Concern that the pendulum has swung too far, from over-protection to complete absence of support, is focused mainly on national guidelines adopted by the Catholic bishops of England and Wales in 1994.
These were introduced after the Catholic Church in Britain, Ireland, Canada, Australia and America had been shown to have covered up sexual misconduct by priests with youngsters. In the United States between 1984 and 1992, some 400 Catholic priests were accused of molesting children, prompting the bishops to pay out an estimated $400m (pounds 260m) in compensation.
Many of the accused faced multiple charges in what Fr Andrew Greeley, an author and psychologist, says has become "perhaps the most serious crisis Catholicism has faced since the Reformation".
It was the English bishops' guidelines that dictated the handling of the charges against Fr Hollings. Nicholas Coote, assistant general-secretary of the bishops' conference and one of those who shaped the guidelines, acknowledges that there has been disquiet.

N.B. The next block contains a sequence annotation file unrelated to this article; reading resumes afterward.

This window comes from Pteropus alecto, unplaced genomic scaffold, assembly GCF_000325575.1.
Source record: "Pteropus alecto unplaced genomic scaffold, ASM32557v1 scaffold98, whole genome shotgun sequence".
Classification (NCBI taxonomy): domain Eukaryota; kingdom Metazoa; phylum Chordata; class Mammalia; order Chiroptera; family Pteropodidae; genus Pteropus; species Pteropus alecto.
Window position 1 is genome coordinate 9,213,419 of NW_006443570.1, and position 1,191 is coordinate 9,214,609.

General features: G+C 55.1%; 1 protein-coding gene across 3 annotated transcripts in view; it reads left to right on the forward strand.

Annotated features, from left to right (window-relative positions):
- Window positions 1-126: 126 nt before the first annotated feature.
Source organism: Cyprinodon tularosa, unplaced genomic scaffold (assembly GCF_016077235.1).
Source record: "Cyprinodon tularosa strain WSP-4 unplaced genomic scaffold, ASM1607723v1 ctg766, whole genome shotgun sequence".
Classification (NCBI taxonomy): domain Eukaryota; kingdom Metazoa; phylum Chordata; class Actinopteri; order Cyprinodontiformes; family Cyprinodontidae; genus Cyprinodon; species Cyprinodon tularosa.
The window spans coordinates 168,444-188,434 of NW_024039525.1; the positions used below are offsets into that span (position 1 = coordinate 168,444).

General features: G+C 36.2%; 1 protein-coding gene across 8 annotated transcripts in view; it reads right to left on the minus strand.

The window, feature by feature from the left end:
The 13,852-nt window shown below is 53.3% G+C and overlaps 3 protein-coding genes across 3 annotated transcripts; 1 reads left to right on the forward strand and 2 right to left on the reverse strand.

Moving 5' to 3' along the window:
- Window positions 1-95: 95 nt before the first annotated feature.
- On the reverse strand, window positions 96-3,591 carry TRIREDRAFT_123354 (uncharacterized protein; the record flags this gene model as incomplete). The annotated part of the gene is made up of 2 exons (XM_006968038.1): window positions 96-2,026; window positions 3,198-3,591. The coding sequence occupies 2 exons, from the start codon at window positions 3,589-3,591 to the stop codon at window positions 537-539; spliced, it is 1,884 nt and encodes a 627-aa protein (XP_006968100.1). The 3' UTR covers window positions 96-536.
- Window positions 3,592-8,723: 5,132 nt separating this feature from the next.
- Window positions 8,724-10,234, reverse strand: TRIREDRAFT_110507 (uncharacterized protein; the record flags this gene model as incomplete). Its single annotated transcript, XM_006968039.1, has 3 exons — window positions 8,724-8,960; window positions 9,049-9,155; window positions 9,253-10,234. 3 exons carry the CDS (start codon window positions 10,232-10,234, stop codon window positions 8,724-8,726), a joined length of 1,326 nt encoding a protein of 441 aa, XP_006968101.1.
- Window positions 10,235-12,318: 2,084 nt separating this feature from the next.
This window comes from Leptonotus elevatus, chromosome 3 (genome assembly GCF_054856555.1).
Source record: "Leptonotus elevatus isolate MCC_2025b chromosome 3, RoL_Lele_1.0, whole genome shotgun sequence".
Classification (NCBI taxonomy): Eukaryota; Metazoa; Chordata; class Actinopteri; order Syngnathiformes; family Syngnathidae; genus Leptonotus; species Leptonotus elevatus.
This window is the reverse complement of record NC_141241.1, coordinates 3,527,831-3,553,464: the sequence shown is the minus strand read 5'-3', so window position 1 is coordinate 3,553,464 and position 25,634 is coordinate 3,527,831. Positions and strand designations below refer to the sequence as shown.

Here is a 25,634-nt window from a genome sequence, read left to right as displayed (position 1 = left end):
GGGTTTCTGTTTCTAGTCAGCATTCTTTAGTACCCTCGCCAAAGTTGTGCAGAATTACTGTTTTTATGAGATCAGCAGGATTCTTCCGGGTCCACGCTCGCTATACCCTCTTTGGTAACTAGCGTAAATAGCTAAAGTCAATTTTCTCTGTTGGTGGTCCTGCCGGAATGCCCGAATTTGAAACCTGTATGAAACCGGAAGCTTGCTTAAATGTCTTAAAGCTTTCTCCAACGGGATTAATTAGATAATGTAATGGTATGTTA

"What has happened is that the clergy have up to now been in a special position, and it has come as a terrible shock to them to find themselves in the same vulnerable place as others like doctors, teachers and social workers," he said.
The guidelines, Mr Coote added, are under constant review. In particular he feels that there is a greater need for diocesan seminars where priests can give voice to their fears without worrying that others will think they have something to hide.
He would also like to see the diocesan officials who overseethe application of the guidelines building up good relationships with police, social services and the Crown Prosecution Service. "It is important, in the light of our past record, that these bodies can now trust us."
This suggestion was opposed by one priest supporting a fellow cleric accused of abuse. The priest, who did not wish to be named, said: "Such a development would seem to me like the Church working hand in glove with the authorities.
"It needs to preserve some independence of action if it isn't simply going to give the green light to anyone who wants to make life uncomfortable for their local priest."Reuse content